Adam Wainwright will make just under $100 million with the new contract he agreed to. (AP)
By Cliff Corcoran
When teams sign players to extensions in advance of their free agency, and players agree to those extensions, both sides are managing risk. For teams, that risk comes in making an expensive commitment before getting the full test drive they've been guaranteed by the reserve system. The reward is a discount relative to the market price they'd have to pay for the same player as a free agent or after another season of excellence. For players, it's the opposite, sacrificing a larger payday down the line for long-term security now. Adam Wainwright's new five-year, $97.5 million extension with the Cardinals is a perfect illustration of this balance.
Prior to agreeing to that extension on Wednesday, Wainwright was in position to be the top free agent pitcher on the market this November. There are other big names headed for free agency after this season -- Roy Halladay, Tim Lincecum and Josh Johnson chief among them -- but recent dips in performance and sketchy injury histories are likely to suppress the markets for each. This past offseason, Zack Greinke was the top pitcher on the free agent market and landed a six-year deal worth $147 million despite posting a 3.83 ERA (106 ERA+) over the previous three seasons.
At 29, Greinke was three years younger than Wainwright will be after this season, but it still seems very likely that Wainwright left money on the table by signing early. He also mitigated risk. Wainwright finished in the top three in the Cy Young voting in both 2009 and 2010, but missed the entire 2011 season due to Tommy John surgery and his return season last year was, at least superficially, ordinary as he went 14-13 with a 3.94 ERA (97 ERA+). Wainwright's strong peripherals last year greatly resembled those of his two pre-surgery seasons, combining with a superior performance in the second half of last season to strongly suggest a return to form this year, but if that doesn't happen or another injury, particularly an arm injury, emerges, it could have dropped his price significantly.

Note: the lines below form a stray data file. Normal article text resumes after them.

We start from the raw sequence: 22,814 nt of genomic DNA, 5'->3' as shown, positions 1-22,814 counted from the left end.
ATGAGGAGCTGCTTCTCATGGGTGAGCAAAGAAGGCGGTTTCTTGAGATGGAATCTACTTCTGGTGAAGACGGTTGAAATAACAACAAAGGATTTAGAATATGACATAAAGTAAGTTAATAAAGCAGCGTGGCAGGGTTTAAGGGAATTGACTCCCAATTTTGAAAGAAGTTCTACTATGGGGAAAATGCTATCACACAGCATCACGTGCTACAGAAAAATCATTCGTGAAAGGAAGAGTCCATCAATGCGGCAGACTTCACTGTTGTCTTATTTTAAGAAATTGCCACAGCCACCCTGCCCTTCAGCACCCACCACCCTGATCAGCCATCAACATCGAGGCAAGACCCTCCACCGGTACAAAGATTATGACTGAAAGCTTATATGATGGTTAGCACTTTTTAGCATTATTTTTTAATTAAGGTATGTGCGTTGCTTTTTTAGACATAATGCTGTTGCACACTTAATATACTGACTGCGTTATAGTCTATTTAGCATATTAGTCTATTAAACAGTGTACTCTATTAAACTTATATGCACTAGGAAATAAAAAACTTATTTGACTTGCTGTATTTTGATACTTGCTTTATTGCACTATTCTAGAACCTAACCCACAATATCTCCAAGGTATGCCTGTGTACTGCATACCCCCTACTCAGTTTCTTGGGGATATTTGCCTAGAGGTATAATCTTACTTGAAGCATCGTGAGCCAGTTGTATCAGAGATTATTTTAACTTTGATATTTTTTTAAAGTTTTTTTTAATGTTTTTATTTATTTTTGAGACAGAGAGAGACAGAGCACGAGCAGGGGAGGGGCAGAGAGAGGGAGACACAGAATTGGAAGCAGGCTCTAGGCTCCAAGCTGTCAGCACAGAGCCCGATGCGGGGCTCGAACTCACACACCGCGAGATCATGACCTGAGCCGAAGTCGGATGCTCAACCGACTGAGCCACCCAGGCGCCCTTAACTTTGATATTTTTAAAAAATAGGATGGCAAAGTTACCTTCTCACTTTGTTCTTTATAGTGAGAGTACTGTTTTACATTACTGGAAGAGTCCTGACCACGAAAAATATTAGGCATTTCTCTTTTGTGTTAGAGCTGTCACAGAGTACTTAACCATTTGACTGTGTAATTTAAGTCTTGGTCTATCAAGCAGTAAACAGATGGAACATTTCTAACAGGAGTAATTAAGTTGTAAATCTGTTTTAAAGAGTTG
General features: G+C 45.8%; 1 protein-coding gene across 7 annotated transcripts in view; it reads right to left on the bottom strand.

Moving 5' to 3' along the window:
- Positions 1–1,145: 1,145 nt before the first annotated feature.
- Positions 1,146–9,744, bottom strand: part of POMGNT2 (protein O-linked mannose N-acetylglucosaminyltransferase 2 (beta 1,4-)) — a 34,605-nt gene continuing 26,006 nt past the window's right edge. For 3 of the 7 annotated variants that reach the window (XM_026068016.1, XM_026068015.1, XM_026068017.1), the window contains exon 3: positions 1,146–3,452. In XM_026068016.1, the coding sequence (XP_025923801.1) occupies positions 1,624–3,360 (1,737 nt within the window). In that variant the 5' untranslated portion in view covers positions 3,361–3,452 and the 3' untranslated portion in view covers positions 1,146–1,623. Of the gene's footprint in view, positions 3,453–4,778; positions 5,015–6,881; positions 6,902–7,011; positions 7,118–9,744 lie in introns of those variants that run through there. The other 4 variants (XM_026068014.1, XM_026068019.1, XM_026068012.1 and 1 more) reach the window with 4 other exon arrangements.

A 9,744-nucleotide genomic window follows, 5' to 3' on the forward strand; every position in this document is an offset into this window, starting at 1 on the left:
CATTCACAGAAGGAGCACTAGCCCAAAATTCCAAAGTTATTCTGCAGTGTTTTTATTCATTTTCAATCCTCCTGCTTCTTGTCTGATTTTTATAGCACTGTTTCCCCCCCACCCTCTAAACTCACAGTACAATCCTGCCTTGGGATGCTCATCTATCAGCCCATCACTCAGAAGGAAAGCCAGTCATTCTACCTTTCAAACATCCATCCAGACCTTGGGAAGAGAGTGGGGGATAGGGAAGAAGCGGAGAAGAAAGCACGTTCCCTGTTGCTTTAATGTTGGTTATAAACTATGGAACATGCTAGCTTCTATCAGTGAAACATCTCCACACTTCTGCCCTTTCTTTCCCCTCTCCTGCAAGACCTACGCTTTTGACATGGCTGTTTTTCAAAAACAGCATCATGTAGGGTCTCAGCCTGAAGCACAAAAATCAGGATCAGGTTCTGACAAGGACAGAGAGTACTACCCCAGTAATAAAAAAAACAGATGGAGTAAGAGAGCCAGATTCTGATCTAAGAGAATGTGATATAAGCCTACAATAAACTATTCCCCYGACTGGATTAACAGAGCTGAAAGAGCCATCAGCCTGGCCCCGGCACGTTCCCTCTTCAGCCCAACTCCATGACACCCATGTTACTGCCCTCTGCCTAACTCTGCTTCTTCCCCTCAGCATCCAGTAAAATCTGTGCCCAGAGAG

So Wainwright and the Cardinals met in the middle. This deal appears modest relative to the record-breaking contracts signed since 2008 by Johan Santana, CC Sabathia, Greinke and Felix Hernandez as well as recent extensions signed by younger and thus far injury-free aces (the Giants' Matt Cain: $127.5 million for six years signed last April; the Phillies' Cole Hamels: $144 million for six years signed last July). However, Wainwright's deal is larger than the extensions signed by the arbitration-eligible Hernandez, Justin Verlander and Jered Weaver in 2010 and 2011 or the market-setting free agent contracts signed by lesser but similarly-aged pitchers A.J. Burnett and John Lackey as free agents prior to the 2009 and 2010 seasons (Weaver's $85 million for five years, signed August 2011, being the largest of that bunch).
To me, that looks like a victory for both sides, with the real loser here being the teams that had Wainwright at the top of their list of free agent targets for next winter. Wainwright may be a 31-year-old pitcher with just four fully healthy seasons as a major league starter under his belt, but save for a fluke finger sprain in 2008, his injury history was almost entirely related to his now-repaired ulnar collateral ligament, which he initially sprained in 2004 and which both he and the Cardinals long knew was a ticking time bomb, even before it finally gave out in early 2011.
Wainwright had a fairly typical surgery hangover early last season, but even that was largely an illusion created by some bad luck on balls in play (his opponents had a .339 BABIP over his first 17 starts, after which that figure reverted to a fairly average .300). Nearly everything else about his performance last year, from his velocity and pitch mix to his batted ball types to his strikeout and walk rates was right in line with his pre-surgery peak.